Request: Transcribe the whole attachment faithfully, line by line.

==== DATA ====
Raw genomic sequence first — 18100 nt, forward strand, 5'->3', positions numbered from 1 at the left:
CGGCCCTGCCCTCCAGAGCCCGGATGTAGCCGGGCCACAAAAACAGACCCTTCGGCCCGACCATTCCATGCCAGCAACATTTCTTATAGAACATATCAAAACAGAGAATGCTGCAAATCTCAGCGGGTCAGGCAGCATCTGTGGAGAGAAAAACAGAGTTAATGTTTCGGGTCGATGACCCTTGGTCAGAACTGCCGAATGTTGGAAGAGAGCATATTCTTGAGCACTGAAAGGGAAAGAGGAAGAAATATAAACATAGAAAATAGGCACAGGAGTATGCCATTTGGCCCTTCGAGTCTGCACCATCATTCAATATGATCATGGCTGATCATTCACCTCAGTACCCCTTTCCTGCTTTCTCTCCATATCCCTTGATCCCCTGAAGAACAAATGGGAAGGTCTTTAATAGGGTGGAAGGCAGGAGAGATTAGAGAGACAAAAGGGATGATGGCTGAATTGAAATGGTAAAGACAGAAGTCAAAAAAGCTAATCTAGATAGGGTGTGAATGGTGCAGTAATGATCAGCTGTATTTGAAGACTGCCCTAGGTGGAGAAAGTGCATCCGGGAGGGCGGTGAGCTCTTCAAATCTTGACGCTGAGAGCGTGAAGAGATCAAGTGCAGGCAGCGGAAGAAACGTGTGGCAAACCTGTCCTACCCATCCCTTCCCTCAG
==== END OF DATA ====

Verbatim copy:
Raw genomic sequence first — 18100 nt, forward strand, 5'->3', positions numbered from 1 at the left:
CGGCCCTGCCCTCCAGAGCCCGGATGTAGCCGGGCCACAAAAACAGACCCTTCGGCCCGACCATTCCATGCCAGCAACATTTCTTATAGAACATATCAAAACAGAGAATGCTGCAAATCTCAGCGGGTCAGGCAGCATCTGTGGAGAGAAAAACAGAGTTAATGTTTCGGGTCGATGACCCTTGGTCAGAACTGCCGAATGTTGGAAGAGAGCATATTCTTGAGCACTGAAAGGGAAAGAGGAAGAAATATAAACATAGAAAATAGGCACAGGAGTATGCCATTTGGCCCTTCGAGTCTGCACCATCATTCAATATGATCATGGCTGATCATTCACCTCAGTACCCCTTTCCTGCTTTCTCTCCATATCCCTTGATCCCCTGAAGAACAAATGGGAAGGTCTTTAATAGGGTGGAAGGCAGGAGAGATTAGAGAGACAAAAGGGATGATGGCTGAATTGAAATGGTAAAGACAGAAGTCAAAAAAGCTAATCTAGATAGGGTGTGAATGGTGCAGTAATGATCAGCTGTATTTGAAGACTGCCCTAGGTGGAGAAAGTGCATCCGGGAGGGCGGTGAGCTCTTCAAATCTTGACGCTGAGAGCGTGAAGAGATCAAGTGCAGGCAGCGGAAGAAACGTGTGGCAAACCTGTCCTACCCATCCCTTCCCTCAG